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Unformatted text preview: SAMPLE ESSAY QUESTIONS FOR FINAL EXAM 1. What is the difference between a sensory afferent neuron and a motor efferent neuron? Sensory (afferent) carry impulse to the CNS Motor (efferent) carry impulses from CNS Mixed sensory and motor fibers carry impulses to and from CNS; most common type of nerve 2. Describe saltatory conduction and 2 advantages this type of conduction has over continuous conduction. Myelinated axons Myelin does NOT conduct electricity Insulator; prevents ion movement Electrical currents - only at the nodes of Ranvier High concentration of voltage-gated Na+ channels at nodes Action potentials JUMP from one node to the next Advantages : Smaller regions of membrane depolarize, etc. Less energy expended by Na+/K+ pump to reset RMP Increases speed of conduction 3. Name the 4 types of neuroglia in the CNS and a function of each. 1. Astrocytes-Support and brace neurons Anchor neurons to their nutrient supplies (capillaries) Control the chemical environment 2. Microglia-Phagocytes protection from disease 3. Ependymal cells-Line the central cavities of the brain and spinal cord Produce CSF (cerebrospinal fluid) Cilia to help circulated CSF 4. Oligodendrocytes-Branched cells that wrap around axons of neurons Myelin phospholipid covering, insulating function 4. What is the basis for the resting membrane potential (-70 mV)? 5. Define: depolarization, repolarization, hyperpolarization. What ion channels are responsible for these phases? Depolarization the inside of the membrane becomes less negative Na+ permeability increases; membrane potential reverses Na+ gates are opened; K+ gates are closed Threshold a critical level of depolarization (-55 to -50 mV) Repolarization the membrane returns to its resting membrane potential Na+ gates close Voltage-sensitive K+ gates open K+ efflux results in return toward RMP Hyperpolarization the inside of the membrane becomes more negative than the resting potential K+ gates remain open, causing an excessive efflux of K+ Hyperpolarization of the membrane 6. What is the difference between a chemically-gated ion channel and a voltage-gated ion channel? Chemically-gated channels Integral proteins change shape to function as gates Restrict/allow movement dependent on binding of a specific neurotransmitter Voltage-gated channels Integral proteins change shape to function as gates Restrict/allow movement dependent on membrane potential Electrical changes at the membrane change function of gate 7. Describe 2 differences between a graded potential and an action potential....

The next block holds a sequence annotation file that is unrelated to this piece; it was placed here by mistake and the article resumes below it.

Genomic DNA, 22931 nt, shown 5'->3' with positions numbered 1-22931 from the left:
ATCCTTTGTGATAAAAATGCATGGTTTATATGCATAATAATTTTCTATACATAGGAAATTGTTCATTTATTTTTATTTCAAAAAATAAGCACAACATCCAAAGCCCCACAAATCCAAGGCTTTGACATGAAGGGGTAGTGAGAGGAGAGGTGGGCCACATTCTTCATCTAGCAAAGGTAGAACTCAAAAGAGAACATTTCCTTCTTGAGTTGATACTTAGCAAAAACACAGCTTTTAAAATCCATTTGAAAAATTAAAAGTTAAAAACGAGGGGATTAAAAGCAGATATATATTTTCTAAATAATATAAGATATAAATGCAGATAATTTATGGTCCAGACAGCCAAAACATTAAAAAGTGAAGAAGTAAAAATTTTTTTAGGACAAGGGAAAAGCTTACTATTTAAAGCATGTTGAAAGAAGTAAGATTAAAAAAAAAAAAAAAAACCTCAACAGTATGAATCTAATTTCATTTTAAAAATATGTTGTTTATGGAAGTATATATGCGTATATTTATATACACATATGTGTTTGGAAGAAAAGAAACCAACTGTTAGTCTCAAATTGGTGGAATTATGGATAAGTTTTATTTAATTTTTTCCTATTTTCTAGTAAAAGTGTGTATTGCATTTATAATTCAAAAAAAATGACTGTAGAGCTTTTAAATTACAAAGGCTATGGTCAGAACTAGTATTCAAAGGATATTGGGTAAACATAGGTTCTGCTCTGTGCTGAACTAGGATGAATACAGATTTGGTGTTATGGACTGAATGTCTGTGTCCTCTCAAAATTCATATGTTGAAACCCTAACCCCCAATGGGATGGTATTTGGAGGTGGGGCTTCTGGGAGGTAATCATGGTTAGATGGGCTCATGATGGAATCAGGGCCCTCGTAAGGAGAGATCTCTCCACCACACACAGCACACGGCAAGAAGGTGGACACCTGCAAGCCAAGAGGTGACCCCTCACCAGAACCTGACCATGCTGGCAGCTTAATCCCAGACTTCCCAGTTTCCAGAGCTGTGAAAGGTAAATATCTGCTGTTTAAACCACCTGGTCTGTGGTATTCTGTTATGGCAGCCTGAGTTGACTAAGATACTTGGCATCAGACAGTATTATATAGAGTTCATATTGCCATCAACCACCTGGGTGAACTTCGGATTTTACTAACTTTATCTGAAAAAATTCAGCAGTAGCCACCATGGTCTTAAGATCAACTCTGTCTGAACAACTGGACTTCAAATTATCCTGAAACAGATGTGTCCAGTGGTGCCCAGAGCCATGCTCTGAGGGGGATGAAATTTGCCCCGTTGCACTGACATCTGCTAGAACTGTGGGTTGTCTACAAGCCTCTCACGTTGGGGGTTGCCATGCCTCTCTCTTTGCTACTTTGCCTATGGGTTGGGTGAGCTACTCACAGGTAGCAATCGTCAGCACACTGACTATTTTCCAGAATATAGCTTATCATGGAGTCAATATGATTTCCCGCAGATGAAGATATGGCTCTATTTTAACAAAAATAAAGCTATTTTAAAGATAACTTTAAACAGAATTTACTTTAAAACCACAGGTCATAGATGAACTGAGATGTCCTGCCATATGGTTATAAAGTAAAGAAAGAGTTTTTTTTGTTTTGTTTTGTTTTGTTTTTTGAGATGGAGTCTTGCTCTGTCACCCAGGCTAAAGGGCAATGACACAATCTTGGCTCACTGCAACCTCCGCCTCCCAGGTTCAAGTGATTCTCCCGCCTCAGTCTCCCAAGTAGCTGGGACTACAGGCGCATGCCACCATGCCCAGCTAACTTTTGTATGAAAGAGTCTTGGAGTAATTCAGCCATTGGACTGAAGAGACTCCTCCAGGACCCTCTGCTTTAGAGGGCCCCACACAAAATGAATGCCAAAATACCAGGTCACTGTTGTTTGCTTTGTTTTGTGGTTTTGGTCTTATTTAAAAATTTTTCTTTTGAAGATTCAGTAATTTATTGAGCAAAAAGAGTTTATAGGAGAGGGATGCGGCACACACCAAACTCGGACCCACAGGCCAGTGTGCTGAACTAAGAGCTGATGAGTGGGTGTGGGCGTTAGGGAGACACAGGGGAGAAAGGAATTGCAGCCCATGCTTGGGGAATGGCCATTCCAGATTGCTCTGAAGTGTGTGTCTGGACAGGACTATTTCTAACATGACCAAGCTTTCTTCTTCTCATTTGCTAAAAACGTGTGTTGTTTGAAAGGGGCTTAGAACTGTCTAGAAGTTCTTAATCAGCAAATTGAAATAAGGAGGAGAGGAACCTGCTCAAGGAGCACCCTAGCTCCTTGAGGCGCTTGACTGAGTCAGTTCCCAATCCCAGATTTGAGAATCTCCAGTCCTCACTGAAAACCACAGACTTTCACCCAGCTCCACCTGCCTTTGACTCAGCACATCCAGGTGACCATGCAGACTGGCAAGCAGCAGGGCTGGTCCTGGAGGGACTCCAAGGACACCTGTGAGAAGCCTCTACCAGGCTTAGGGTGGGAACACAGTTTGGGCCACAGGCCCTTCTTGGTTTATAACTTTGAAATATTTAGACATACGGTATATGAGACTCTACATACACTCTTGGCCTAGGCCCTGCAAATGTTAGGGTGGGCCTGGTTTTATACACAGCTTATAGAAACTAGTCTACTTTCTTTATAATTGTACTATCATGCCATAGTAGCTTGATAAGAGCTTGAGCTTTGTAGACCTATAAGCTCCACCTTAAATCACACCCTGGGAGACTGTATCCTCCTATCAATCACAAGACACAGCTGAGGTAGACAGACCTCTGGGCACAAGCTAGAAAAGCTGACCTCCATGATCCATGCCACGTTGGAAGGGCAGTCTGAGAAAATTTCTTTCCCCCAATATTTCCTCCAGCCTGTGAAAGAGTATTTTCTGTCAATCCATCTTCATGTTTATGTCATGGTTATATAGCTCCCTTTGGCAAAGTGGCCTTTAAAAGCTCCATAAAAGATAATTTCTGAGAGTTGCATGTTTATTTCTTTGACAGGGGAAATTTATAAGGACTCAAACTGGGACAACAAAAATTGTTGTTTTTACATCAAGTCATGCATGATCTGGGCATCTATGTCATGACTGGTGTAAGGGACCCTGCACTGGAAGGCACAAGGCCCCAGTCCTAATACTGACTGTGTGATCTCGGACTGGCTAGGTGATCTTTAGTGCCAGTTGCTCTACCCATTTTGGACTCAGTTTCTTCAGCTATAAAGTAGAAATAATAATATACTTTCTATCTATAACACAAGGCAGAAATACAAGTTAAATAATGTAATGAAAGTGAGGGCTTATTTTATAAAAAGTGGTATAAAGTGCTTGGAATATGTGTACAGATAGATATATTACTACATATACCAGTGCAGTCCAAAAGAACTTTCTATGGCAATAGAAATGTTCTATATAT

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- Fall '07